Lawmaker moves to legalize fireworks, police voice concern


Kelby Wingert/Iowa State Daily

Thousands of people filled Reiman Gardens on July 3, 2014 for the Ames sesquicentennial celebration and Independence Day fireworks.

Alex Hanson

This year’s Fourth of July celebrations may be a bit louder in Iowa if one lawmaker has his way this legislative session.

State Sen. Jeff Danielson, D-Cedar Falls, has crafted a bill that would legalize the sale and use of fireworks in the state, a practice that has been banned for more than seven decades in Iowa.

“Bills have been drafted in both the House and Senate. The versions are essentially similar. But as always, they will have to say the same thing by the time we send it down to the governor,” Danielson said. “Iowa has a heads-in-the-sand policy when it comes to fireworks. We allow Iowans to posses fireworks, but we don’t let them use them.”

Danielson said without any new legislation, Iowa does not have any public education and safety measures put in place to manage the use of fireworks already being used illegally.

“My bill would legalize fireworks in a limited, responsible way,” Danielson said. “It would allow Iowans to use and posses them. We go through a number of parameters in the bill-like type of products [legal to use], regulations on who can sell them, etcetera. I think it’s time for Iowa to address the inconsistencies in the current law.”

Support is bipartisan, Danielson said. Both Democrats and Republicans in the Iowa House and Senate are supporting the bill.

“I do have a responsibility to offer a solution to a problem that I think we have given the current law,” Danielson said. “I feel good that people will be open-minded about it and in the end, it has potential to get broad, bipartisan support.”

Gov. Terry Branstad’s office would not comment on what specifically the governor would support.

“The governor would carefully review the legislation in its final form should it pass both chambers of the legislature,” said Jimmy Centers, communications director for Branstad. “He would need to see the legislation in its final form.”

Jason Tuttle, investigations commander for the Ames Police Department, said the department is mostly concerned about safety when using fireworks and any risks to property when fireworks are not used responsibly.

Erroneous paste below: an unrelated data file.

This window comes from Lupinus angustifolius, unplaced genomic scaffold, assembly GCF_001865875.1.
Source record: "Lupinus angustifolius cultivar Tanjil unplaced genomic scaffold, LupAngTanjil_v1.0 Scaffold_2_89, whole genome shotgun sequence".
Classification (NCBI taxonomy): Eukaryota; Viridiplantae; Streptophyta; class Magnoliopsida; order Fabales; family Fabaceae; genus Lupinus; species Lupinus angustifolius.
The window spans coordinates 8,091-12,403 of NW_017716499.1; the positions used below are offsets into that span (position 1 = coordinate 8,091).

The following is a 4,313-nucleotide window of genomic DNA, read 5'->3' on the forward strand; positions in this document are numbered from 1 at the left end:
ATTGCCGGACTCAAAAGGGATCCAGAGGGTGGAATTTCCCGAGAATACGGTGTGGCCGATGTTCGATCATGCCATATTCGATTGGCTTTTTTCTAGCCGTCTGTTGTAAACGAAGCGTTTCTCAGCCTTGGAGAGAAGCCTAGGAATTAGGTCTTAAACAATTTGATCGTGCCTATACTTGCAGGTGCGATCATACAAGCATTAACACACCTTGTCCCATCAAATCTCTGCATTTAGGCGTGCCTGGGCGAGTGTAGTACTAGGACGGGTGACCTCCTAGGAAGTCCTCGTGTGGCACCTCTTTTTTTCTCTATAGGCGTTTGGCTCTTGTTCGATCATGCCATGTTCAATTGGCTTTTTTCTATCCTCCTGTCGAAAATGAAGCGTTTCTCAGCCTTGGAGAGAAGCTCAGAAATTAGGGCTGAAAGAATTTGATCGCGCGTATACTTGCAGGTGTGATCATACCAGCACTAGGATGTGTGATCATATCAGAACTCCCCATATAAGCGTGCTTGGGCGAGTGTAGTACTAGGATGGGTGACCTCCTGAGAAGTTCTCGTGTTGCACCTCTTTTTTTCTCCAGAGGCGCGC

Tuttle added that the department sees the most issues with fireworks during holidays, mostly July 4, adding that the department does not have enough resources to respond to every complaint that is called in about fireworks.

“If we see someone light off a Roman candle at 3 a.m. on Welch Ave., obviously we are going to respond,” Tuttle said, saying that a lot of complaints come in around the city of fireworks being used at homes.

According to the National Fire Protection Association, fireworks were the cause of almost 18,000 fires in 2011 in the U.S., including 1,200 structure fires, 400 vehicle fires and 16,300 outside fires.

Those fires resulted in $32 million in direct property damage, according to data from 2011 from the National Fire Protection Association, and 2 in 5 fires on the Fourth of July are related to fireworks.

In 2012, emergency rooms in the U.S. treated 8,700 people for injuries related to fireworks, according to the National Fire Protection Association.

“I think safety is the biggest thing,” Tuttle said. “People can be injured by shooting them off. You see in other states that have legalized fireworks, you have higher rates of injuries.

While the use of fireworks for personal entertainment remains against the law, Tuttle added that permits could be obtained for use during special events.

The Iowa legislator has several months left in the session to consider fireworks legislation.